A blogpost is probably an inadequate forum for arguing for something as radical as the prohibition of cigarettes, but I’m not sure if a lack of space is sufficient excuse for the weakness of Peter Singer’s argument on Project Syndicate. It’s made even more peculiar by the fact that this week Singer also signed a letter for calling for the liberalisation of drug law, or at least of their enforcement.
There seem to me to be two obvious objections to the idea of outlawing tobacco. The first is the practical one – banning such a popular activity is counterproductive. The second is the principled one – such paternalism is illegitimate. Interestingly, Singer gives essentially the same response to both objections: most smokers don’t really want to smoke – they’ve just made a mistake somewhere along the way.
This is pretty implausible as a claim about the efficacy of banning cigarettes. Even if “many smokers would actually like to see cigarettes banned because, like Obama, they want to quit”, the remaining stubborn few are likely to constitute a problem as great as the current narcotics trade. If Singer can see that the war on drugs isn’t working, why does he want to add another front to it?
Singer’s strategy in response to the paternalism objection is more intriguing. His response to those who question the state’s legitimacy to carry out such proscriptions is unpersuasive – “For those who recognize the state’s right to ban recreational drugs like marijuana and ecstasy, a ban on cigarettes should be easy to accept”. But many of those who question the state’s right to ban cigarettes will be equally sceptical of its right to ban other recreational drugs. Nevertheless, most people do accept paternalism in one form or another, the classic case being the enforcement of seatbelt wearing.
I think the reason that some forms of paternalism are seen as relatively uncontroversial is because most accept that they are genuinely in people’s interests. I think very few people would think it is plausible that the discomfort of wearing a seatbelt is worse than the risk of death and injury it protects us from. With smoking, it is not so clear. People do claim to derive such pleasure from smoking that they would be willing to sacrifice a few extra years of health to keep the habit.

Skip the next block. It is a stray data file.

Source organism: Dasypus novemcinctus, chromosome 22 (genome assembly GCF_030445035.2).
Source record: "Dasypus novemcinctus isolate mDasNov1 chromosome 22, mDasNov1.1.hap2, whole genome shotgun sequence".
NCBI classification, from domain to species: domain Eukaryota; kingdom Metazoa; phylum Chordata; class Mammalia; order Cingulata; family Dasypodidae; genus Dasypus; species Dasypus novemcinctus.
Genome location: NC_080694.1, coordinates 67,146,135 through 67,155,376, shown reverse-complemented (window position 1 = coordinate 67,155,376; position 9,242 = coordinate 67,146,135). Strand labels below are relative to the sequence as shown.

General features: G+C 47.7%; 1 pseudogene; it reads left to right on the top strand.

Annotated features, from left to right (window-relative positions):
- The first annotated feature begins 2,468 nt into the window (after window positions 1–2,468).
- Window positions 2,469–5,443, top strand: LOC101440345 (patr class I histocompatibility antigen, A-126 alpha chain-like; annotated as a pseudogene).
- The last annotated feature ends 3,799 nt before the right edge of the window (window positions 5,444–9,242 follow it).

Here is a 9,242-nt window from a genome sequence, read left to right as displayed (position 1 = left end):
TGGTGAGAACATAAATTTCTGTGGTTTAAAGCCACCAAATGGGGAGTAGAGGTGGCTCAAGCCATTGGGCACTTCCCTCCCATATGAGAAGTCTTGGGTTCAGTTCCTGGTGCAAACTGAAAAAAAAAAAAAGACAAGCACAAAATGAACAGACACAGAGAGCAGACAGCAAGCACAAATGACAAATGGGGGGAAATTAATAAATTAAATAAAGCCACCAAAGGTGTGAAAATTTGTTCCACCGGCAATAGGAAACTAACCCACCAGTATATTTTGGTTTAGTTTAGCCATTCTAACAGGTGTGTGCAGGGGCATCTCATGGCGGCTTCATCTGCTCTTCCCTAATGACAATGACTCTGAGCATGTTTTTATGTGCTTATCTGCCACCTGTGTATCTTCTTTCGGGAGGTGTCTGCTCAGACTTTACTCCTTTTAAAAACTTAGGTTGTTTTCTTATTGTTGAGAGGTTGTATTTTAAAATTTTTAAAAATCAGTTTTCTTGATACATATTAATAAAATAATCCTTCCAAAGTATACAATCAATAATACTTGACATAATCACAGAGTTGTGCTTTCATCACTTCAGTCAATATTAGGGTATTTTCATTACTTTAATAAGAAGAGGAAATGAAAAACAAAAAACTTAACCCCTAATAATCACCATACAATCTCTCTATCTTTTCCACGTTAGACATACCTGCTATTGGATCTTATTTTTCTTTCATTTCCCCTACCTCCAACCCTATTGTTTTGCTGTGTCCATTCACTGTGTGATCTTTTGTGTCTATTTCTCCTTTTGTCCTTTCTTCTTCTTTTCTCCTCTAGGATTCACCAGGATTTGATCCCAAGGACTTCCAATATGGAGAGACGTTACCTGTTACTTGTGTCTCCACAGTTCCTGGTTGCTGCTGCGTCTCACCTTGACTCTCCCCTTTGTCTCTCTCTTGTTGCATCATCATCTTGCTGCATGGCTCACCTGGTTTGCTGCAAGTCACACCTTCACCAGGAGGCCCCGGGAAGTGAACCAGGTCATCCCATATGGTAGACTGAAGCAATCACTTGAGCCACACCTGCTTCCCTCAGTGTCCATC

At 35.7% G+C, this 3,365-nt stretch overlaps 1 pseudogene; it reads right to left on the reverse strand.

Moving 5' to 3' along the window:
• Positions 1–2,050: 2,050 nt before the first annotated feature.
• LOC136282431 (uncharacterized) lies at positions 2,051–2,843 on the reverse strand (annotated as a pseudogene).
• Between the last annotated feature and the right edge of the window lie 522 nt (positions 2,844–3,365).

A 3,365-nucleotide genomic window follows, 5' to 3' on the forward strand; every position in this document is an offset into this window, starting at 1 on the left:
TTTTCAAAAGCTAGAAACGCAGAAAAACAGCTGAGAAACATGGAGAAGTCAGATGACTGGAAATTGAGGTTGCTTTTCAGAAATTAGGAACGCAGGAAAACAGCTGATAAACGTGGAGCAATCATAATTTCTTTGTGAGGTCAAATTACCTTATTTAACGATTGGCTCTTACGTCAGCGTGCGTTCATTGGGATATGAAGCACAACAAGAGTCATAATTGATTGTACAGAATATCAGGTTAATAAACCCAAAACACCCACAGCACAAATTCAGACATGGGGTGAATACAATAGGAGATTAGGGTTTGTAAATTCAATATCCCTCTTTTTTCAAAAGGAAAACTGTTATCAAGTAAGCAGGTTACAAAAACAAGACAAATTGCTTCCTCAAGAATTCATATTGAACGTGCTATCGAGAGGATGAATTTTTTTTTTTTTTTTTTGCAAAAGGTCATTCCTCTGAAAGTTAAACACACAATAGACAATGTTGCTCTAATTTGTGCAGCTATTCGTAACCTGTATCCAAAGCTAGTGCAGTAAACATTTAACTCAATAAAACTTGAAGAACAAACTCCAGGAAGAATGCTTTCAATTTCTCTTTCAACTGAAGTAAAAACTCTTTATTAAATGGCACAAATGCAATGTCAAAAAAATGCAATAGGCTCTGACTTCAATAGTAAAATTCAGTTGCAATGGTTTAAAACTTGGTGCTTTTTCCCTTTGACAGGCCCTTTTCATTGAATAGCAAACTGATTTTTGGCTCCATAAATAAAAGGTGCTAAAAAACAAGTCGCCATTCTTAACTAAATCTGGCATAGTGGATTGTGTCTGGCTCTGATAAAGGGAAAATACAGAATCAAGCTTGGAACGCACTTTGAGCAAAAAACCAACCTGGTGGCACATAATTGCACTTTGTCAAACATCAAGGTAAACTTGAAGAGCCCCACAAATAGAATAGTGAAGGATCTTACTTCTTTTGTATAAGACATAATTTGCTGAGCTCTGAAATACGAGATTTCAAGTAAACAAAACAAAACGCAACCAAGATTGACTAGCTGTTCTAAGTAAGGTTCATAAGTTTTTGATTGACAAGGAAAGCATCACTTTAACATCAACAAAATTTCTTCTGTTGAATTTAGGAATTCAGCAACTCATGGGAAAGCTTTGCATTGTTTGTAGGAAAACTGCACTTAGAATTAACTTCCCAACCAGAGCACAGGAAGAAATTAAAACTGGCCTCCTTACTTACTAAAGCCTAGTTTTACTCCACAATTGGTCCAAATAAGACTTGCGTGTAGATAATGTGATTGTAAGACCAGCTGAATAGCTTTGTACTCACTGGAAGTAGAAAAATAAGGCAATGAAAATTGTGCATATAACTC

Singer appears to be denying either that people do think in such a way, or that if they did, it would be a rational way to look at things. Like all claims of false consciousness, it’s difficult to prove. Singer’s problem is that it seems like he’s denying that smoking can be enjoyable at all. He presents smokers as if they’re all addicts or dupes of peer pressure and advertising, which is clearly only part of the story.
Yet it could well be that the pleasure people enjoy from smoking is almost never enough to outweigh the harm that it causes them, and that almost everybody who smokes is therefore irrational. Of course, this brings us into the philosophically thorny area of what constitutes rationality. However, the simplest (and least contentious) way to show irrationality is to demonstrate that people who take up smoking will come to regret it. This is what Singer seems to do when he suggests “most smokers take up the habit as teenagers and later want to quit”. In the context of Singer’s argument this looks a bit ad hoc, but perhaps he is aware of the recent Centers for Disease Control and Prevention survey, which found that nearly 70% of American smokers want to quit, and over half had attempted to do so in the past year.
This is quite a striking finding, and I wonder what proportion of those wish that they had never started smoking. If there is an activity that over half of people regret undertaking with hindsight, is that enough to make the probabilistic claim that it is irrational to pursue it? It certainly doesn’t address the practical issues, but if Singer can convince people that it is almost always irrational to take up smoking, he will be a lot closer to his goal of banning smoking.